“How is my life like the hamster in the wheel?” Scherer said. “It might be a lovely, lovely life, but how is it lovely in the wheel? It might only be lovely in the current wheel, and that is better than having a life in a wheel that’s not very lovely, but it is still a life inside of a wheel.”
A life inside the wheel means “every day is the same, only a little different,” Scherer said.
“What you hope for is incremental change,” he said. “Maybe I can make this a little better, maybe I can make my relationship with my partner a little better, my kids, my neighbor, whoever.”
Scherer said what runs people is “default.”
When working with executives and senior-level management in his leadership program, Scherer often sees that people are trying to be a persona, rather than a person.
“We wake up in the morning, and we pump up that persona,” he said. “Whether it’s a mom or a dad or whatever your roles are, you put on the role, and meanwhile, behind that pump-up doll is a real person. That is the position.”
Scherer believes alternating between position and person causes an internal disconnect.
“That’s why you feel like something isn’t working,” he said. “You are not here to be the position, you were created to be the person that is inside of the position.”
The fourth question is: What calls me?
“What calls out from inside you?” Scherer said. “What are your charisms? What are your gifts?”
Scherer said charisms are what one is good at, but has never been taught.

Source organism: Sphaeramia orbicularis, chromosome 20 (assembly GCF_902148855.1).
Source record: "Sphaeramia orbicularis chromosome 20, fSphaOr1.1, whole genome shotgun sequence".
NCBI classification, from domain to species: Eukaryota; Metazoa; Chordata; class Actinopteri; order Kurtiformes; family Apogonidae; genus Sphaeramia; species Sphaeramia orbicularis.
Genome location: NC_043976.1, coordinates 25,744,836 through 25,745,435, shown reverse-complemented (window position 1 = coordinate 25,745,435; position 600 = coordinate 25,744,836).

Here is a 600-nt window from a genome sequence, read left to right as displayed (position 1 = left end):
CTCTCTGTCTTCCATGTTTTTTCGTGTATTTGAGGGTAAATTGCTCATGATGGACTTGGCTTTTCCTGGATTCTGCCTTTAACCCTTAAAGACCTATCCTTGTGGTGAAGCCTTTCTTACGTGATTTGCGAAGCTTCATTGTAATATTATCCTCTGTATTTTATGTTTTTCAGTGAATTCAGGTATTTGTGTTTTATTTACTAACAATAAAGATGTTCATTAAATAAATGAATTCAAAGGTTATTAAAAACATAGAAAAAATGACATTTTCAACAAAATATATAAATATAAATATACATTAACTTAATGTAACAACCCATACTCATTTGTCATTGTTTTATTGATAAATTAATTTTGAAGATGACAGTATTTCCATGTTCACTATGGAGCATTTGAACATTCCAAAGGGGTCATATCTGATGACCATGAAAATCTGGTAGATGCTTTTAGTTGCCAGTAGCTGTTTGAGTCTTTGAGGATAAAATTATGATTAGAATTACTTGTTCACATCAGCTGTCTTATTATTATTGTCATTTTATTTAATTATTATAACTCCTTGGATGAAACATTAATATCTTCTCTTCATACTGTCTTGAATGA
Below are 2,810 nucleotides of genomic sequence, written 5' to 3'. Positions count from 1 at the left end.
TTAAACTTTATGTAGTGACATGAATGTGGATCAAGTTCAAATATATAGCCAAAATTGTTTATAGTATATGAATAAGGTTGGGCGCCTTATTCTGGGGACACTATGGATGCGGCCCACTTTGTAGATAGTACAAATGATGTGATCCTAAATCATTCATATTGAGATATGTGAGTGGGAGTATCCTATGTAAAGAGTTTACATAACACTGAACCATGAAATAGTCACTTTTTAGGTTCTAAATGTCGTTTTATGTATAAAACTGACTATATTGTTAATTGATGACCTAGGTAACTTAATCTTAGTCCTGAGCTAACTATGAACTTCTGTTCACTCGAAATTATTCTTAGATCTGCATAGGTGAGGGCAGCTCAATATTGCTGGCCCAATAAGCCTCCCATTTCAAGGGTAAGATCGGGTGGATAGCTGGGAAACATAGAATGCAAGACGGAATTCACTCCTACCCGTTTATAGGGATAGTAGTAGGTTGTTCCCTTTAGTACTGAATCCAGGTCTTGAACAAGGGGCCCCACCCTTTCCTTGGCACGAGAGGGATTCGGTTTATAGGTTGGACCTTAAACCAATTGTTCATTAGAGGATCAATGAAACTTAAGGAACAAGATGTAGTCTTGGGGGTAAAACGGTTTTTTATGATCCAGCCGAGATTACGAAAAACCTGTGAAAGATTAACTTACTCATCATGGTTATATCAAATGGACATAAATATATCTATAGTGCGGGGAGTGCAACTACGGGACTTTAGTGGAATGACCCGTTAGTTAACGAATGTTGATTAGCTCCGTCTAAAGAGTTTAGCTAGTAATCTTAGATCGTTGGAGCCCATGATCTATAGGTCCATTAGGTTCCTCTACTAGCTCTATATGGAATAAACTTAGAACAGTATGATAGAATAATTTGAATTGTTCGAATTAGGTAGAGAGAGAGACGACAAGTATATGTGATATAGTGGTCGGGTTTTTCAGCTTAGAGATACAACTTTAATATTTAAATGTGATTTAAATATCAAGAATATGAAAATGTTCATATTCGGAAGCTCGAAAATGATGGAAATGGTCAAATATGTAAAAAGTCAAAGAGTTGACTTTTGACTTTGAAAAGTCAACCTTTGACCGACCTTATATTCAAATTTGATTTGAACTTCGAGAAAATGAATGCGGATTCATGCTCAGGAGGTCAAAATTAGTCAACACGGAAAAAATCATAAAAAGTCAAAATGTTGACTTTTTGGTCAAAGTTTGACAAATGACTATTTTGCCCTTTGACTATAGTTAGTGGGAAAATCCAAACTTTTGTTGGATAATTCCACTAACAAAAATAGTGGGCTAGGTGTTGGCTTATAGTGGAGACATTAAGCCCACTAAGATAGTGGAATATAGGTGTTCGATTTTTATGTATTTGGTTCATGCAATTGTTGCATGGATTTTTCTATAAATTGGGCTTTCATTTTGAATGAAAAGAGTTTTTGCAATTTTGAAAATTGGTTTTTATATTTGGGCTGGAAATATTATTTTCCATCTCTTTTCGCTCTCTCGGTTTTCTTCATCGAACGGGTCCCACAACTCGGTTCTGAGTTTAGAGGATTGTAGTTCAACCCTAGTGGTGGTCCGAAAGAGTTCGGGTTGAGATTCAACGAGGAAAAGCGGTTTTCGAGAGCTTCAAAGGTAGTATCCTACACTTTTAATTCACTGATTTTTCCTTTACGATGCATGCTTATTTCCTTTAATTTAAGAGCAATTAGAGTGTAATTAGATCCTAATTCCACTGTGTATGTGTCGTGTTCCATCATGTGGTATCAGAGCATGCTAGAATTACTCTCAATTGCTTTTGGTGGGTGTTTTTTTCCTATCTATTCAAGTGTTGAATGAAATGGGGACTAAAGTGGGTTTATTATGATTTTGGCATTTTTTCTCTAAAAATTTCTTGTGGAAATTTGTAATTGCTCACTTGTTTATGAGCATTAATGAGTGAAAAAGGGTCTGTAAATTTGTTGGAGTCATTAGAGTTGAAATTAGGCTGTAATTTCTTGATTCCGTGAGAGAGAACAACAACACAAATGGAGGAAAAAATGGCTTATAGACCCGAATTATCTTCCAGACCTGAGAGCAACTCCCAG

In addition, Scherer asked, “What calls from outside one’s self?”
As an example, he told a story of his son Asa. One day when Scherer was coming home, he heard Asa playing the grand piano in their living room. Scherer said he could feel the entire house shaking, and that is when he had a realization. The realization was that it was not the piano or the music that was shaking the house — it was Asa.
“Nothing happens until he places his hands on that keyboard,” Scherer said. “Your job, your work is just your piano. Nothing happens until you take your uniqueness, your God-given charism, and you put your hands on that keyboard.”
The fifth questions is: What will unleash me?
Scherer said this question is derived from the basis of the Aramaic name for salvation, which is to be “delivered, released or set free.”
“It is the word Jesus would have used if he talked about salvation,” he said. “(Jesus) never asked people, ‘Do you believe this, this and this?’ ” he said. “ ‘You are seeing something, you are coming here to me, and that has already set you free.’ ”
Ultimately, Scherer said he believes everyone was put on earth with an assignment.
“A great theologian said, ‘We show up here with sealed borders,’ ” he said. “How do you discover what your sealed borders are? That is what life is about: discovering why we are here.”
To figure out one’s purpose, Scherer suggested three things:
“First, why we are here? (For) continuous development, continuous discovery of the soul and the essence of who we are,” he said. “Second, expressing whoever that is out into the world as fully and free without abandonment. And the third thing is (to live) in such a way that that contributes to the creation of life in the way it could be. I guarantee one of those questions will be a key that can unlock the door to your greatest life.”